We’d be wise to do the same.  We’ve much in common with Rickenbacker.  We, too, were saved by a Sacrificial Visitor.  We, too, were rescued by One who journeyed far from only God knows where.  And we, like the captain, have every reason to look in the sky… and worship!”

Psalm 42 is one of my favorite chapters but as I am reading it today, I get a whole new picture.  It started when I looked at the meaning of some of the phrases.  I now see it as the psalmist seeking the face of God (Who He is) and not the hand of God (what He can do for you).  He is battling the fleshly thoughts but then coming back in the Spirit to over shadow what the flesh wants to say.  We all know we are supposed to walk by the Holy Spirit and not by our carnal nature.  That carnal nature is dead in Jesus Christ!  We need to keep it buried and continue to give life to what the Spirit is telling us and showing us!  Praise God who always causes us to triumph in Him! 

Aug. 23 – (Ps. 45-49) There are certain chapters in the Bible that mean so much to an individual.  Chapter 46 is one of them for me.  It begins with confidence that when we’re in trouble, God will always be our refuge.  It then goes on to remind us that in all situations, God IS with us!  Finally, it reminds us that if we quit running around like a chicken with its head cut off, and be still, we will know that God is God, God is good, and God will always work for our good and His glory (Notes from Pastor Torry’s sermon a while back.  

Aug. 24 – (Ps. 50-55) Ps. 50:23 gives us two directives. It shows us how to glorify God and instructs us how to show the salvation of God!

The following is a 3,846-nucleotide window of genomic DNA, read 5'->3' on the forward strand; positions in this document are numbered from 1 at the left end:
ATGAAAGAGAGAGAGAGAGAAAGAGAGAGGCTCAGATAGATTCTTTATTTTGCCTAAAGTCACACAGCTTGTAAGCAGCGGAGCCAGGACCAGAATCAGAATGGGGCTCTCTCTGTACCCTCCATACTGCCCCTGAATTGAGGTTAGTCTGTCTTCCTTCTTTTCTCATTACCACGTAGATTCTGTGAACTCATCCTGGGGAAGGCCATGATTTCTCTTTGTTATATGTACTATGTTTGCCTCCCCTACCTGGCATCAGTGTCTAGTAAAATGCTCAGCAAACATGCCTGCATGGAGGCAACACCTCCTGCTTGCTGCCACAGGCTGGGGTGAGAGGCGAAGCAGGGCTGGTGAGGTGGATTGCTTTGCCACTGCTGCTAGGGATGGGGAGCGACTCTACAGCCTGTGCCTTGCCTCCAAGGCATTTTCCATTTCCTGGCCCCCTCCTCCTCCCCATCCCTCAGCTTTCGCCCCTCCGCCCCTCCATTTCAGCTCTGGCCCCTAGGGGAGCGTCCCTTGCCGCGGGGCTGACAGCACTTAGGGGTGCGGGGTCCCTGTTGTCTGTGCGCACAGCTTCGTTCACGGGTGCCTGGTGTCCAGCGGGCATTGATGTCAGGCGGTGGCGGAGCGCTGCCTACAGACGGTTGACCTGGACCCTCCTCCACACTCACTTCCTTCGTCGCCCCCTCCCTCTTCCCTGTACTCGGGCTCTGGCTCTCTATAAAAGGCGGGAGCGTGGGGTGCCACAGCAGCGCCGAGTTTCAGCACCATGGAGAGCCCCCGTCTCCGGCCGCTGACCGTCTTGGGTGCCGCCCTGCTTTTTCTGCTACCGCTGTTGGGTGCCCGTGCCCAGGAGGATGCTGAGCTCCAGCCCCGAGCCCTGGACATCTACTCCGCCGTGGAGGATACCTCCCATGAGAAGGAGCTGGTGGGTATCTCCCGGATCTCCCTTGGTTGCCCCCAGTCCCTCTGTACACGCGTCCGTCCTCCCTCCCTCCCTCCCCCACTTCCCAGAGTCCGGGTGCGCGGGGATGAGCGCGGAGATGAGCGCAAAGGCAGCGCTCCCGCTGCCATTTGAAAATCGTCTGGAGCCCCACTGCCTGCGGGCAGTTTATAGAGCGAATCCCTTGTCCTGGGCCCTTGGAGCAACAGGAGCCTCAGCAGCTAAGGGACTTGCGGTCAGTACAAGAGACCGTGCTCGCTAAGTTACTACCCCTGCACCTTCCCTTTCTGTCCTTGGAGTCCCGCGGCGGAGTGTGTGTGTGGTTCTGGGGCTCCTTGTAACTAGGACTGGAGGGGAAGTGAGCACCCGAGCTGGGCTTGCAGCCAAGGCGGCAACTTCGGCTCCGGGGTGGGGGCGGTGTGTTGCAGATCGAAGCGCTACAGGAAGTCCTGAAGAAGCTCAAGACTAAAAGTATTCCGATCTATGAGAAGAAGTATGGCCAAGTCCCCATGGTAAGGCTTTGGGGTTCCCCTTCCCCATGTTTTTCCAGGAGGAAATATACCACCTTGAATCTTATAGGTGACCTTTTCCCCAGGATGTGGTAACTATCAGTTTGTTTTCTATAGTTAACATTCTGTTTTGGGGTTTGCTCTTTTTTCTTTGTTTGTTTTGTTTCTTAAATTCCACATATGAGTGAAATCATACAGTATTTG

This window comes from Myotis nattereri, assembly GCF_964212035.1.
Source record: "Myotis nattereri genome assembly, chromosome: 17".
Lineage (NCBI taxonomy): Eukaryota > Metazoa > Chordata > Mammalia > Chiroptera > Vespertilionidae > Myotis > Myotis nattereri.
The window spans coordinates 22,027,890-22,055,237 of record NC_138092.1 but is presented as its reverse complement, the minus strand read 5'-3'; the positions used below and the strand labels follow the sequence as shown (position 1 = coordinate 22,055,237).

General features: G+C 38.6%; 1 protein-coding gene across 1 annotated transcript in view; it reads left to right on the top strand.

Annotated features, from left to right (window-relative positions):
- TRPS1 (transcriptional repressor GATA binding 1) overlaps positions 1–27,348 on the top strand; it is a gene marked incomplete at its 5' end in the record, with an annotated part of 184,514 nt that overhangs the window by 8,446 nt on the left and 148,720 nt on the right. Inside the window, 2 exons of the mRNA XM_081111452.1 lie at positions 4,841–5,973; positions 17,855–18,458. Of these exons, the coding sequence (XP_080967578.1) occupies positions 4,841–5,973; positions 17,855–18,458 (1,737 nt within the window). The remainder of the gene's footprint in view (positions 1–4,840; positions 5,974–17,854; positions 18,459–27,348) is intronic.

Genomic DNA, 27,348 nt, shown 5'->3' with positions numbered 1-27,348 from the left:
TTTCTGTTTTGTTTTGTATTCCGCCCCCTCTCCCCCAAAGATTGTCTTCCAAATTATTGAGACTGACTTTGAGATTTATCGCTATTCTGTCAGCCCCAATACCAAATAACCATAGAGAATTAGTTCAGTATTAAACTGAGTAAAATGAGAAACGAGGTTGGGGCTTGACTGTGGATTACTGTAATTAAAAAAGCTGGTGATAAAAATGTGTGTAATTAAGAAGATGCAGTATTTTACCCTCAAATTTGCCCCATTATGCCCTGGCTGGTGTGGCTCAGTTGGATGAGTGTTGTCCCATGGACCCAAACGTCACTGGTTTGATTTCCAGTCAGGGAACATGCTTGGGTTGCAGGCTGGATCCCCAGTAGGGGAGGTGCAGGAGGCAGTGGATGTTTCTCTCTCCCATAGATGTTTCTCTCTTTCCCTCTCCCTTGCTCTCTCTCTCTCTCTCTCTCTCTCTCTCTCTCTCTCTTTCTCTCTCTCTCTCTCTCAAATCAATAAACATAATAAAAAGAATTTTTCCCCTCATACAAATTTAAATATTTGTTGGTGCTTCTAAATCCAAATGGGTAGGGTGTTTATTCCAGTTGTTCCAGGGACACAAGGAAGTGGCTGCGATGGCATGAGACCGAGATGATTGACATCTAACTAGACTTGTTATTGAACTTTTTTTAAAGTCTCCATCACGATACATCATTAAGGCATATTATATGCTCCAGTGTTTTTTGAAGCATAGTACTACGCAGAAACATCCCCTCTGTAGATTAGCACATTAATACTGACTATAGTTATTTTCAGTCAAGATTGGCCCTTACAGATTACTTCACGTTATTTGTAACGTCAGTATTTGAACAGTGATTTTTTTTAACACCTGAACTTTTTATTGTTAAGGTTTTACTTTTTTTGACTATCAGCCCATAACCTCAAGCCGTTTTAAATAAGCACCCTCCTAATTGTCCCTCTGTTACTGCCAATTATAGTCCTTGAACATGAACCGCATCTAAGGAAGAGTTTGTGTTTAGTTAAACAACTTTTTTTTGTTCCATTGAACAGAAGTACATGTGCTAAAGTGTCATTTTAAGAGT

How does God create a pure heart (Ps. 51)? As you read through this Psalm, write down some specific ways.  Let’s pick one way and ask God to show us where we need to repent.  Repentance means turning away from. “Help us Lord, to have a pure heart.” 

Aug. 25 – (Ps. 56-61) I have another “Life Lesson” from “A Dad’s Blessing” by Gary Smalley and John Trent.  I have sent this before but every time I read it, it gives me renewed courage. 

            Many years ago, Frederick Nolan was fleeing from his enemies during the North African persecution.  Hounded by his pursuers over hill and valley with no place to hide, he fell exhausted into a way side cave where he fully expected to be found.  Awaiting his death, he saw a spider weaving a web.  Within minutes, the little bug had woven a beautiful web across the mouth of the cave.  The pursuers arrived and wondered if Nolan was hiding in there; but they thought it impossible for him to have entered the cave without dismantling the web.   And so, they went on.  Having escaped, Nolan emerged from his hiding place and proclaimed, “Where God is, a spider’s web is like a wall.  Where God is not, a wall is like a spider’s web.   God is our wall of defense.  He is the one who delivers us from those who want to hurt us.  He is the one who gives us the comfort and strength we need to be courageous and to endure the trials and trouble that enter our lives.